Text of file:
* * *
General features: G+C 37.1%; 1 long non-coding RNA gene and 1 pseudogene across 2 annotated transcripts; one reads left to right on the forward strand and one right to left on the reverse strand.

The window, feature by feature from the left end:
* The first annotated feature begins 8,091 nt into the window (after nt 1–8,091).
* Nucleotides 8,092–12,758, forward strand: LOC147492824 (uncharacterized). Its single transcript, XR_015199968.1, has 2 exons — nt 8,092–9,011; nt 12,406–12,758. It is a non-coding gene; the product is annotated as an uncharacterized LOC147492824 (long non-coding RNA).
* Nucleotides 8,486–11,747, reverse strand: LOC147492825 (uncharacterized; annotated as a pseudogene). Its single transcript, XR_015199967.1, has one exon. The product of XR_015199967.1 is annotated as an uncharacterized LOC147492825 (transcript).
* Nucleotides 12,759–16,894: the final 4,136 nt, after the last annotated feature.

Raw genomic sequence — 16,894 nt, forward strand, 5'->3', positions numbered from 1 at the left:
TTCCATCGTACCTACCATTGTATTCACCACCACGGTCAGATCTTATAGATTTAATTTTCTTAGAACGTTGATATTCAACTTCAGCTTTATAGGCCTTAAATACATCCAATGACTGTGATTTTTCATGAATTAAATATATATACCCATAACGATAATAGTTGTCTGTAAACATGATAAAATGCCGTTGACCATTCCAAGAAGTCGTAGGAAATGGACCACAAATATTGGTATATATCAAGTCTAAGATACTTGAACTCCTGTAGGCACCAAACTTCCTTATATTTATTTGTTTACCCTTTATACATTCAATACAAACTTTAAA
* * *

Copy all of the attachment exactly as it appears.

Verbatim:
General features: G+C 37.1%; 1 long non-coding RNA gene and 1 pseudogene across 2 annotated transcripts; one reads left to right on the forward strand and one right to left on the reverse strand.

The window, feature by feature from the left end:
* The first annotated feature begins 8,091 nt into the window (after nt 1–8,091).
* Nucleotides 8,092–12,758, forward strand: LOC147492824 (uncharacterized). Its single transcript, XR_015199968.1, has 2 exons — nt 8,092–9,011; nt 12,406–12,758. It is a non-coding gene; the product is annotated as an uncharacterized LOC147492824 (long non-coding RNA).
* Nucleotides 8,486–11,747, reverse strand: LOC147492825 (uncharacterized; annotated as a pseudogene). Its single transcript, XR_015199967.1, has one exon. The product of XR_015199967.1 is annotated as an uncharacterized LOC147492825 (transcript).
* Nucleotides 12,759–16,894: the final 4,136 nt, after the last annotated feature.

Raw genomic sequence — 16,894 nt, forward strand, 5'->3', positions numbered from 1 at the left:
TTCCATCGTACCTACCATTGTATTCACCACCACGGTCAGATCTTATAGATTTAATTTTCTTAGAACGTTGATATTCAACTTCAGCTTTATAGGCCTTAAATACATCCAATGACTGTGATTTTTCATGAATTAAATATATATACCCATAACGATAATAGTTGTCTGTAAACATGATAAAATGCCGTTGACCATTCCAAGAAGTCGTAGGAAATGGACCACAAATATTGGTATATATCAAGTCTAAGATACTTGAACTCCTGTAGGCACCAAACTTCCTTATATTTATTTGTTTACCCTTTATACATTCAATACAAACTTTAAA